Volume 60 Number 58 
      Produced: Tue, 10 Jan 2012 14:25:03 EST

Subjects Discussed In This Issue:

"Drumming" on Shabbos 
    [Carl Singer]
Dairy after Meat, Meat after Dairy -- and sleep 
    [Richard Steinberger]
Le'olam yehei adam - first and foremost be a mentsch 
    [Steven Oppenheimer]
The Case of the Bumbling Baal Keriah 
    [Orrin Tilevitz]
Women singing (6)
    [Irwin Weiss  Yisrael Medad  Mark Steiner  Martin Stern  Martin Stern  Richard Steinberger]


From: Carl Singer <carl.singer@...>
Date: Sun, Jan 8,2012 at 08:01 PM
Subject: "Drumming" on Shabbos

There are many discussions / opinions about clapping hands on Shabbos.
This past Friday evening, a new twist arose.

One of our balabatim [members of our congregation --Mod.] was shaliach tzibor for 
Kabbalos Shabbos [led the prayer service on Friday evening as we welcomed Shabbos 
--Mod.] and he started a lively tune for L'cho Dodi -- and he started drumming on 
the shulchan (which happens to be a cabinet, thus quite resonant).   His
drumming (as I characterize it) was with both palms and fists on the shulchan
throughout L'cho Dodi -- quite rhythmic and loud.  If one hadn't been
looking they might have mistaken the sound for bongo drums.

I thought this might come under a prohibition of musical instruments.  Any

Carl Singer


From: Richard Steinberger <richardlouis@...>
Date: Sun, Jan 8,2012 at 08:01 AM
Subject: Dairy after Meat, Meat after Dairy -- and sleep

Carl Singer wrote (MJ 60#56):

> So after a hearty fleischig chulent you fall sound asleep. When you wake
> X minutes later may you now eat a bowl of dairy ice cream?
> What are the halachic and practical responses to the above?
> BTW -- when I wake, I want more chulent :).

Funnily enough, this topic was discussed at our shiur this morning. Apparently,
this question is discussed by the Imrei Emes (or the Sefas Emes), who suggests
that sleeping at night may reduce the time required to wait after meat to eat
dairy. The questions we had at the shiur were "How long do you have to sleep and
does sleeping during the day count?" We then digressed onto what is the reason
and our medical participants were not really able to suggest a reason such as
changes in metabolism rates during sleep.

Richard Steinberger


From: Steven Oppenheimer <steven.oppenheimer@...>
Date: Sun, Jan 8,2012 at 08:01 PM
Subject: Le'olam yehei adam - first and foremost be a mentsch

The news these last few weeks about some people spitting at little girls,
calling women *zonot* (whores), physically attacking other people and
throwing stones at them is disconcerting to say the least.

The last Rashi in Parashat Yitro discusses why there needed to be a ramp
going up to the mizbeach (altar) and not stairs.  The Torah tells us "*lo
tigaleh ervatcha alav*" - your nakedness should not be exposed to it (the
stairs leading to the altar).  Rashi explains that by lengthening one's
stride in order to climb stairs one reveals one's ervah (genital area) to
the stairs.  But, continues Rashi, it isn't really revealing one's ervah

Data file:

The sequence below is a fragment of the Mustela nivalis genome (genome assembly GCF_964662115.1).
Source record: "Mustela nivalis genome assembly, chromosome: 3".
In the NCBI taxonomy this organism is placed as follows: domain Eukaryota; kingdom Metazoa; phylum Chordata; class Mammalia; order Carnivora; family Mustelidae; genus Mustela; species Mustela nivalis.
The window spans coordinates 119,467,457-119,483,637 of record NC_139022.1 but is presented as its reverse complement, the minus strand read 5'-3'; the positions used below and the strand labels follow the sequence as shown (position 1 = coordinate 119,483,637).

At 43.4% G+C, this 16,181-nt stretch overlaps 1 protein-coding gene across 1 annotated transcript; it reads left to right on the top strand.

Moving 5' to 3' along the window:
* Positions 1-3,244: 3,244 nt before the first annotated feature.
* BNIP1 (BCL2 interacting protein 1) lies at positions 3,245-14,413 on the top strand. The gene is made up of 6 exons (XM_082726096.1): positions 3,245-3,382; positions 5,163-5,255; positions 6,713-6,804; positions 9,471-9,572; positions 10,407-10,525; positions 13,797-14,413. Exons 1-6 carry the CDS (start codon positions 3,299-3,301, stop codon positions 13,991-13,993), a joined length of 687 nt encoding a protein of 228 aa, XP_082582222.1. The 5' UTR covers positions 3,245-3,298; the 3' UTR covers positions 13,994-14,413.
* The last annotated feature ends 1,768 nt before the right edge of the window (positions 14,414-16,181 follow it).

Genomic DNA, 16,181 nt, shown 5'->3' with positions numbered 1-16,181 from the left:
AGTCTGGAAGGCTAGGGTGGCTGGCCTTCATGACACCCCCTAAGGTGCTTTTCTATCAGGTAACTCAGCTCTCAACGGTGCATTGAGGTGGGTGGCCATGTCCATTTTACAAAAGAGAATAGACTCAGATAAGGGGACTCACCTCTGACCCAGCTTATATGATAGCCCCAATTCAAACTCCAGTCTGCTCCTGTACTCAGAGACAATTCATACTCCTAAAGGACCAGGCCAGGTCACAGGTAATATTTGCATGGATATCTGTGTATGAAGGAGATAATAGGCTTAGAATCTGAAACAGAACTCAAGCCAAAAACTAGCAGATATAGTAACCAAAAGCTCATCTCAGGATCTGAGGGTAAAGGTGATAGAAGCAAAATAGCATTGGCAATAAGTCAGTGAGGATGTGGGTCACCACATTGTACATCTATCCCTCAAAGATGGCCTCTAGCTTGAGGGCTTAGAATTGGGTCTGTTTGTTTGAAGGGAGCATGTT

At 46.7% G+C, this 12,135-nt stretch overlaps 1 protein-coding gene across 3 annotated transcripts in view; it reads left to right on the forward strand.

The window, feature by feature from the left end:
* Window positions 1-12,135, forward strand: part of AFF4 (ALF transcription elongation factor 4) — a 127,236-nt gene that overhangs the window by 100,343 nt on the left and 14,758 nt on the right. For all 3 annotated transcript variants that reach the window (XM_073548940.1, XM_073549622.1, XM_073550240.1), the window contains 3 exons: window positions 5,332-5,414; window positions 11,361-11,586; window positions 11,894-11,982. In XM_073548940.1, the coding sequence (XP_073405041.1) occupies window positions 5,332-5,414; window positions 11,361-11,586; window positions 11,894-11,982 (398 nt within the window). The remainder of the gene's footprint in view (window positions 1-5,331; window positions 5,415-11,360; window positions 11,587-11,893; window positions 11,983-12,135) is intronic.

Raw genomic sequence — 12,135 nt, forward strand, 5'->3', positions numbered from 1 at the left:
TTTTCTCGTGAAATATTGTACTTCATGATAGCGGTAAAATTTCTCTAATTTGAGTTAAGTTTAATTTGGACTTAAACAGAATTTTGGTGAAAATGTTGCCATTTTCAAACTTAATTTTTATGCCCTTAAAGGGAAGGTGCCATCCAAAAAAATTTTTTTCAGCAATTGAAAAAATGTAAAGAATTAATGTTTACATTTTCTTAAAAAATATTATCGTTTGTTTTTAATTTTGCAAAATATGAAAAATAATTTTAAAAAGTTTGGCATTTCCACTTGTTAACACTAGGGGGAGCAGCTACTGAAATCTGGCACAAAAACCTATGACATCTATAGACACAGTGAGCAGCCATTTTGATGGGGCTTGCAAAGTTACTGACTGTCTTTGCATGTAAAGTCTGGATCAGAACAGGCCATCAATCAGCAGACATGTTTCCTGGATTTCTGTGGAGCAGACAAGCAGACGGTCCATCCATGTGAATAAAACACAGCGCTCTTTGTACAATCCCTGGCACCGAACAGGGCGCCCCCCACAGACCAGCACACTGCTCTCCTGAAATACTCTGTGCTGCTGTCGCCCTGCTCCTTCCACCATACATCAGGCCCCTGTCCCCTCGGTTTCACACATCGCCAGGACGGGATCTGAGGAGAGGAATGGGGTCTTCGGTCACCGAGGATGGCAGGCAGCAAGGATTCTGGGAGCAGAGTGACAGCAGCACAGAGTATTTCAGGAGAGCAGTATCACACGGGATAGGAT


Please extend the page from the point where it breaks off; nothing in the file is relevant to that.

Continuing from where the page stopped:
because the Kohanim wore pants under their tunics.  Nevertheless, the
result of lengthening one's stride is as if one were revealing his ervah.
And this is showing disrespect to the stone stairs.  Rashi continues that
if we are taught to be sensitive to the "feelings" of an inanimate object
such as stone stairs, how much more so must we be careful how we treat
people - for people are created in G-d's image and they do have feelings
and can be hurt by the way others act towards them.

When we accidentally drop a siddur or a sefer, we kiss the sefer.  Does the
siddur (sefer) feel anything?  Clearly the act of kissing the siddur is
meant to inculcate within us a sensitivity that should translate into the
respect we need to show to another human being.

If we are concerned about an inanimate object that has no feelings, how
could we possibly disrespect another person created in G-d's holy image?

The Mishnah Berurah writes (549:1) that those people who fast on a fast day
but do not spend their time contemplating their behavior and doing teshuva
seize the unimportant and neglect the main lesson (*tafsu hatafel vehinichu
ha'ikar*).  G-d does not look at our outside appearance but examines our
behavior (regarding the people of Ninveh it is written, "And G-d saw their
deeds" - not their sackcloth and their fasting).

How could a G-d fearing person spit at a little girl, call a Jewish woman a
harlot, attack and throw stones at another Jew or call Jewish policemen
Nazis?  We are all created in G-d's image. *Deracheha darchei no'am* - the
ways of the Torah are pleasant.

Some of us need to relearn the above lesson.

Steven Oppenheimer, D.M.D.


From: Orrin Tilevitz <tilevitzo@...>
Date: Sun, Jan 8,2012 at 12:01 AM
Subject: The Case of the Bumbling Baal Keriah

May, or must, a competent and prepared baal keriah who is a stranger offer to
take over from a baal keriah who is neither competent nor prepared when it seems
that nobody else in the shul is prepared to layn? If so, how and when?

A couple of weeks ago, on holiday I found myself Shabbat morning in a small shul
-- perhaps 35 men and 25 women -- in a wealthy permanent community that shall
remain nameless. I knew nobody and nobody knew me. The gabbai had heretofore not
acknowledged my existence (and indeed never did). As soon as the layning began,
it became obvious that the baal keriah was grossly unprepared. He had a chumash
open next to him, and glanced at it before layning each verse. Predictably, what
he layned bore little relationship to the printed text. People were yelling out